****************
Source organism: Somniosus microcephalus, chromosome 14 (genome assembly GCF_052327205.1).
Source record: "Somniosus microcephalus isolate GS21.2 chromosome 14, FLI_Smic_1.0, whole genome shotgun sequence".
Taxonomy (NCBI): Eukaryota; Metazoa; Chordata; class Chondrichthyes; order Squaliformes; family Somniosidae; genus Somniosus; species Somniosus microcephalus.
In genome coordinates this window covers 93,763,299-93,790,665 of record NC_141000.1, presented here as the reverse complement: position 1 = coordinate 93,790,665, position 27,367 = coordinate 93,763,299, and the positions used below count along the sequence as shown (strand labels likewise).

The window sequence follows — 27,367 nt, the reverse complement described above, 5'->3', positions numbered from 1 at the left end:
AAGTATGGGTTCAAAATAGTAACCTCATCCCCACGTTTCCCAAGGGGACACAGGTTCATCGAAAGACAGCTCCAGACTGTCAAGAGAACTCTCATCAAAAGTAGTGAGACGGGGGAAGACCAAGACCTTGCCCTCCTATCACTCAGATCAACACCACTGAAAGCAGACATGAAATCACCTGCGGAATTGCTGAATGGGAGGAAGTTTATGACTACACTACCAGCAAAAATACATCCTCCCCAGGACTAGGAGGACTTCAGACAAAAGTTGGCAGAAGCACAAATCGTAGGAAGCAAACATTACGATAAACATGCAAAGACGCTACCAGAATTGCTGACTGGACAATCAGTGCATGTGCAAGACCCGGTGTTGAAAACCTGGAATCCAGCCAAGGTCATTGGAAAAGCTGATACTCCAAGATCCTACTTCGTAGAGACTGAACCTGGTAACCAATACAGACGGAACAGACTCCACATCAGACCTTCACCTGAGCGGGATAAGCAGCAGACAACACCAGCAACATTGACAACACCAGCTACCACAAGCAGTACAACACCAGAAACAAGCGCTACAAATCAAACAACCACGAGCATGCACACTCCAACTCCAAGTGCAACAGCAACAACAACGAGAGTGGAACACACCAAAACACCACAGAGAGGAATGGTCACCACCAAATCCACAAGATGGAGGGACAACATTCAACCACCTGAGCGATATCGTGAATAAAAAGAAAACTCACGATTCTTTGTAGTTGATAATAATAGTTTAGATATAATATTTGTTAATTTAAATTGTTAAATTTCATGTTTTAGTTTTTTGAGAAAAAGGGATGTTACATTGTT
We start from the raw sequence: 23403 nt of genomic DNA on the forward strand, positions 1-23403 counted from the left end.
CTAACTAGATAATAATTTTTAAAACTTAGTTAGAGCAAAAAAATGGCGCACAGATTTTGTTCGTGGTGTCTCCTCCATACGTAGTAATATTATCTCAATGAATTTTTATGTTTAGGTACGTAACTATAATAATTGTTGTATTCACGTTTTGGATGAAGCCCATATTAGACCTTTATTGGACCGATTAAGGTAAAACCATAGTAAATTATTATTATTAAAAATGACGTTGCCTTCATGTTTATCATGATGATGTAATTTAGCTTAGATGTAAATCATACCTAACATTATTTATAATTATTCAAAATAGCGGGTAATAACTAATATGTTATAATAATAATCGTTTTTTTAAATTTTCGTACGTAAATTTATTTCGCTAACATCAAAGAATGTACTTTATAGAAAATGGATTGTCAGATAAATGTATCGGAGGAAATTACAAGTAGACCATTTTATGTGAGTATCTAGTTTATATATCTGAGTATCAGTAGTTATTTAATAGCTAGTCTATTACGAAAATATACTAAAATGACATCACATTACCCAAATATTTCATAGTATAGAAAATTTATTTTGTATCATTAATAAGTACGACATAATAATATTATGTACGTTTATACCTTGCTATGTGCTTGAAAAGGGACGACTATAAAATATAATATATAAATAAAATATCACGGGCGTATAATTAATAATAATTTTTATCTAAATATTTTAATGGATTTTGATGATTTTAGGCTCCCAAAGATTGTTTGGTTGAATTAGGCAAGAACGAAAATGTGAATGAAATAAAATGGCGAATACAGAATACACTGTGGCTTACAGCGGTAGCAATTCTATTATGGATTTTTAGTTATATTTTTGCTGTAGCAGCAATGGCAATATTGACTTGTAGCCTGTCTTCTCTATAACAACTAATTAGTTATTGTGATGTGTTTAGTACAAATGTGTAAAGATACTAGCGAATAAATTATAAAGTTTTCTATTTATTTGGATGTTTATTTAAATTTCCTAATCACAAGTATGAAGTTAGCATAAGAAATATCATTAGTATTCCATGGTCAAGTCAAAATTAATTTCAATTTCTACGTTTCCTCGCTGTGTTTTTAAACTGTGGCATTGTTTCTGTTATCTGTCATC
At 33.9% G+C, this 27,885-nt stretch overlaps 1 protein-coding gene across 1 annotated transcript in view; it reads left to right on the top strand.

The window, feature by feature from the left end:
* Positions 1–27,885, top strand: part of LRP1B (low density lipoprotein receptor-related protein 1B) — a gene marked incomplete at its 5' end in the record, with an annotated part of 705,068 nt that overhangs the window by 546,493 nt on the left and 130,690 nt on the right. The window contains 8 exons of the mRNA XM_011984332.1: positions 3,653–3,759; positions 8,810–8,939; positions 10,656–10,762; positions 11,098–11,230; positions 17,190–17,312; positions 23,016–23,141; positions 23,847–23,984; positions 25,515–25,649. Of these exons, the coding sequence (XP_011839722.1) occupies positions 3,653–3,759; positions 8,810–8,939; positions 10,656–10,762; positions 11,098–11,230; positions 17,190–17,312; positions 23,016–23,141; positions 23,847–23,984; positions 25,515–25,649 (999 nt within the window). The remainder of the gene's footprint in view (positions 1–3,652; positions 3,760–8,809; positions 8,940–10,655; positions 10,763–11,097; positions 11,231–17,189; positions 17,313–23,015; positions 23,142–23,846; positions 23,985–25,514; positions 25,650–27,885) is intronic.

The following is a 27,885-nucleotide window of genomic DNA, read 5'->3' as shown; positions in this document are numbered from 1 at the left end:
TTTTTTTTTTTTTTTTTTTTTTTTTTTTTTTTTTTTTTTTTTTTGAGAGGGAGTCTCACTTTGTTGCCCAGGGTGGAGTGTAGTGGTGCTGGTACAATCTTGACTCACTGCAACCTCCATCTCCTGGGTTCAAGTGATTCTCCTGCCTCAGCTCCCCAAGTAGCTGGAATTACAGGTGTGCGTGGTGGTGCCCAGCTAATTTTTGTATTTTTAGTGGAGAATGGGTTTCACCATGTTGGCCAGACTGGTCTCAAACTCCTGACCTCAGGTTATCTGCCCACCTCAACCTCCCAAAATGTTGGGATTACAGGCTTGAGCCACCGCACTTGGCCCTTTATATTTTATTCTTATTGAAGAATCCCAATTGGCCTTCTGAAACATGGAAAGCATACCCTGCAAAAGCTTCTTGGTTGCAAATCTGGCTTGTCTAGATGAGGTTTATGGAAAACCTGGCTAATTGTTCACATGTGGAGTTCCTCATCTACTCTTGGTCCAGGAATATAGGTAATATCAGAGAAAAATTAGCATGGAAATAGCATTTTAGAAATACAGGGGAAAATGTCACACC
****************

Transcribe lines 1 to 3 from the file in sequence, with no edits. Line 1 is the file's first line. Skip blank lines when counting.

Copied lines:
Source organism: Somniosus microcephalus, chromosome 14 (genome assembly GCF_052327205.1).
Source record: "Somniosus microcephalus isolate GS21.2 chromosome 14, FLI_Smic_1.0, whole genome shotgun sequence".
Taxonomy (NCBI): Eukaryota; Metazoa; Chordata; class Chondrichthyes; order Squaliformes; family Somniosidae; genus Somniosus; species Somniosus microcephalus.